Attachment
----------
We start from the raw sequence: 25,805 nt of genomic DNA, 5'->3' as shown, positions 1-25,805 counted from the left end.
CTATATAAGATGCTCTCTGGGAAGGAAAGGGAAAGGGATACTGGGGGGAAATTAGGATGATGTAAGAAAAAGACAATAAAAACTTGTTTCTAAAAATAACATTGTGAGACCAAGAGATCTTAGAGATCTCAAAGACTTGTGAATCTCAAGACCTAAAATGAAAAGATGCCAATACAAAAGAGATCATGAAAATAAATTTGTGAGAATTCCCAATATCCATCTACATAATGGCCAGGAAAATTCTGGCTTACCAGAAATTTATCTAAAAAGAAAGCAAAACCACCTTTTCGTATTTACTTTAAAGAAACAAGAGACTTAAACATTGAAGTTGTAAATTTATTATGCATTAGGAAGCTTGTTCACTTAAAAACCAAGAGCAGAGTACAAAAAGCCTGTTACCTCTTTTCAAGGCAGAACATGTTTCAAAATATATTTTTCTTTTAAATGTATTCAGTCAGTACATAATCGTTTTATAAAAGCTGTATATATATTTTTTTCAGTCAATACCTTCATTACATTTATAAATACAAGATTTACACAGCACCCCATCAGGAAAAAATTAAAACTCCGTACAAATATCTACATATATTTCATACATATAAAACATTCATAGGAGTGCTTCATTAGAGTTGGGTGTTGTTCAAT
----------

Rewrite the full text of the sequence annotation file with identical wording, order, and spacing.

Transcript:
We start from the raw sequence: 25,805 nt of genomic DNA, 5'->3' as shown, positions 1-25,805 counted from the left end.
CTATATAAGATGCTCTCTGGGAAGGAAAGGGAAAGGGATACTGGGGGGAAATTAGGATGATGTAAGAAAAAGACAATAAAAACTTGTTTCTAAAAATAACATTGTGAGACCAAGAGATCTTAGAGATCTCAAAGACTTGTGAATCTCAAGACCTAAAATGAAAAGATGCCAATACAAAAGAGATCATGAAAATAAATTTGTGAGAATTCCCAATATCCATCTACATAATGGCCAGGAAAATTCTGGCTTACCAGAAATTTATCTAAAAAGAAAGCAAAACCACCTTTTCGTATTTACTTTAAAGAAACAAGAGACTTAAACATTGAAGTTGTAAATTTATTATGCATTAGGAAGCTTGTTCACTTAAAAACCAAGAGCAGAGTACAAAAAGCCTGTTACCTCTTTTCAAGGCAGAACATGTTTCAAAATATATTTTTCTTTTAAATGTATTCAGTCAGTACATAATCGTTTTATAAAAGCTGTATATATATTTTTTTCAGTCAATACCTTCATTACATTTATAAATACAAGATTTACACAGCACCCCATCAGGAAAAAATTAAAACTCCGTACAAATATCTACATATATTTCATACATATAAAACATTCATAGGAGTGCTTCATTAGAGTTGGGTGTTGTTCAAT